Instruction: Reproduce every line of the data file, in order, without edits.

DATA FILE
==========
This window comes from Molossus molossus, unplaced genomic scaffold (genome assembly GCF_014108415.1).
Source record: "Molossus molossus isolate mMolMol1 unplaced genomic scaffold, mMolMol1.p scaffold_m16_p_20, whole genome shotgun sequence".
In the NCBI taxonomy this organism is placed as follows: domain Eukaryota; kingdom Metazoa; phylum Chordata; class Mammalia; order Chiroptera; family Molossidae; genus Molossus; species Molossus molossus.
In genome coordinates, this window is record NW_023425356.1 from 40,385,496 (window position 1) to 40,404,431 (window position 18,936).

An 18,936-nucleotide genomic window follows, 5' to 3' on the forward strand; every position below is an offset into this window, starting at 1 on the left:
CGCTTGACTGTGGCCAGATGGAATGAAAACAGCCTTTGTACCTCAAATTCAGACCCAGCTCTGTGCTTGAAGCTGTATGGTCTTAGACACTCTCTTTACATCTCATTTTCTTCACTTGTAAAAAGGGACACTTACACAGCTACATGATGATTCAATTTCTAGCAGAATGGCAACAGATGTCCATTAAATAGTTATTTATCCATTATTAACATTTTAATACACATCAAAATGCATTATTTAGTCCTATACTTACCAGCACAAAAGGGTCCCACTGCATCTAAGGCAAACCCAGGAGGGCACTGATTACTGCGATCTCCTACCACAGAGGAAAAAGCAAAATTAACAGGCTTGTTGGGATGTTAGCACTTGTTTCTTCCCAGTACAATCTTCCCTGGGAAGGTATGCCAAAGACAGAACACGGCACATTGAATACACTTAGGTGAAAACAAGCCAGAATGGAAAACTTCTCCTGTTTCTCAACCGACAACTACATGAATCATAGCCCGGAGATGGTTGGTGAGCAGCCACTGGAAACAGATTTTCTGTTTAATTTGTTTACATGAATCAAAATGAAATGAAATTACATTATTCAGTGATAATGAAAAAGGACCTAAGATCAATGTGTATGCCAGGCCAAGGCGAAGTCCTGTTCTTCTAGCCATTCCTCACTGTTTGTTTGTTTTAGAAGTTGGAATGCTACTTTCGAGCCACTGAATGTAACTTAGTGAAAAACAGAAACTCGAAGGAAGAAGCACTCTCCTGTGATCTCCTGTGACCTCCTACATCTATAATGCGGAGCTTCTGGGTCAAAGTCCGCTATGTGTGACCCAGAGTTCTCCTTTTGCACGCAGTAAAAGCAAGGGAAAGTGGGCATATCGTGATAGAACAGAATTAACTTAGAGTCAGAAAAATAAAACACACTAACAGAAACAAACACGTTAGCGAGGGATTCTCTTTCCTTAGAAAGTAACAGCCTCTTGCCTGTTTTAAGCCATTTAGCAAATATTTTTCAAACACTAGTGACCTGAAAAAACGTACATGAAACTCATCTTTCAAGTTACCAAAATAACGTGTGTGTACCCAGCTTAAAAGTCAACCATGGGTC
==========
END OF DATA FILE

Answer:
This window comes from Molossus molossus, unplaced genomic scaffold (genome assembly GCF_014108415.1).
Source record: "Molossus molossus isolate mMolMol1 unplaced genomic scaffold, mMolMol1.p scaffold_m16_p_20, whole genome shotgun sequence".
In the NCBI taxonomy this organism is placed as follows: domain Eukaryota; kingdom Metazoa; phylum Chordata; class Mammalia; order Chiroptera; family Molossidae; genus Molossus; species Molossus molossus.
In genome coordinates, this window is record NW_023425356.1 from 40,385,496 (window position 1) to 40,404,431 (window position 18,936).

An 18,936-nucleotide genomic window follows, 5' to 3' on the forward strand; every position below is an offset into this window, starting at 1 on the left:
CGCTTGACTGTGGCCAGATGGAATGAAAACAGCCTTTGTACCTCAAATTCAGACCCAGCTCTGTGCTTGAAGCTGTATGGTCTTAGACACTCTCTTTACATCTCATTTTCTTCACTTGTAAAAAGGGACACTTACACAGCTACATGATGATTCAATTTCTAGCAGAATGGCAACAGATGTCCATTAAATAGTTATTTATCCATTATTAACATTTTAATACACATCAAAATGCATTATTTAGTCCTATACTTACCAGCACAAAAGGGTCCCACTGCATCTAAGGCAAACCCAGGAGGGCACTGATTACTGCGATCTCCTACCACAGAGGAAAAAGCAAAATTAACAGGCTTGTTGGGATGTTAGCACTTGTTTCTTCCCAGTACAATCTTCCCTGGGAAGGTATGCCAAAGACAGAACACGGCACATTGAATACACTTAGGTGAAAACAAGCCAGAATGGAAAACTTCTCCTGTTTCTCAACCGACAACTACATGAATCATAGCCCGGAGATGGTTGGTGAGCAGCCACTGGAAACAGATTTTCTGTTTAATTTGTTTACATGAATCAAAATGAAATGAAATTACATTATTCAGTGATAATGAAAAAGGACCTAAGATCAATGTGTATGCCAGGCCAAGGCGAAGTCCTGTTCTTCTAGCCATTCCTCACTGTTTGTTTGTTTTAGAAGTTGGAATGCTACTTTCGAGCCACTGAATGTAACTTAGTGAAAAACAGAAACTCGAAGGAAGAAGCACTCTCCTGTGATCTCCTGTGACCTCCTACATCTATAATGCGGAGCTTCTGGGTCAAAGTCCGCTATGTGTGACCCAGAGTTCTCCTTTTGCACGCAGTAAAAGCAAGGGAAAGTGGGCATATCGTGATAGAACAGAATTAACTTAGAGTCAGAAAAATAAAACACACTAACAGAAACAAACACGTTAGCGAGGGATTCTCTTTCCTTAGAAAGTAACAGCCTCTTGCCTGTTTTAAGCCATTTAGCAAATATTTTTCAAACACTAGTGACCTGAAAAAACGTACATGAAACTCATCTTTCAAGTTACCAAAATAACGTGTGTGTACCCAGCTTAAAAGTCAACCATGGGTC